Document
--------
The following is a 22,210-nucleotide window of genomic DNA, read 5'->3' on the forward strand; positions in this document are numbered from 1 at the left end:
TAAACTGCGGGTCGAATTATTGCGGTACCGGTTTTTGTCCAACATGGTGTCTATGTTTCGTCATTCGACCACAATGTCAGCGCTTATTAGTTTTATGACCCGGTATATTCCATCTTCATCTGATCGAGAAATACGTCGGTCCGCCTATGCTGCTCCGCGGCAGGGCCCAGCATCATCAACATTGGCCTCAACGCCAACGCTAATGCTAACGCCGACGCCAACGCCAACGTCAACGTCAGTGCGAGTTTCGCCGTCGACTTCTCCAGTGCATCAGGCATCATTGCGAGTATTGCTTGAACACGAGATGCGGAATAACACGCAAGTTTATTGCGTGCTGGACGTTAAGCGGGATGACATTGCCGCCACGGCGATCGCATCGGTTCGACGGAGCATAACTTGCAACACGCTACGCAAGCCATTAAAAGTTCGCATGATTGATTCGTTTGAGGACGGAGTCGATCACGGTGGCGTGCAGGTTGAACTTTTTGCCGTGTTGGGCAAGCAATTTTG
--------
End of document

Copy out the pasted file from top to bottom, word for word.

The following is a 22,210-nucleotide window of genomic DNA, read 5'->3' on the forward strand; positions in this document are numbered from 1 at the left end:
TAAACTGCGGGTCGAATTATTGCGGTACCGGTTTTTGTCCAACATGGTGTCTATGTTTCGTCATTCGACCACAATGTCAGCGCTTATTAGTTTTATGACCCGGTATATTCCATCTTCATCTGATCGAGAAATACGTCGGTCCGCCTATGCTGCTCCGCGGCAGGGCCCAGCATCATCAACATTGGCCTCAACGCCAACGCTAATGCTAACGCCGACGCCAACGCCAACGTCAACGTCAGTGCGAGTTTCGCCGTCGACTTCTCCAGTGCATCAGGCATCATTGCGAGTATTGCTTGAACACGAGATGCGGAATAACACGCAAGTTTATTGCGTGCTGGACGTTAAGCGGGATGACATTGCCGCCACGGCGATCGCATCGGTTCGACGGAGCATAACTTGCAACACGCTACGCAAGCCATTAAAAGTTCGCATGATTGATTCGTTTGAGGACGGAGTCGATCACGGTGGCGTGCAGGTTGAACTTTTTGCCGTGTTGGGCAAGCAATTTTG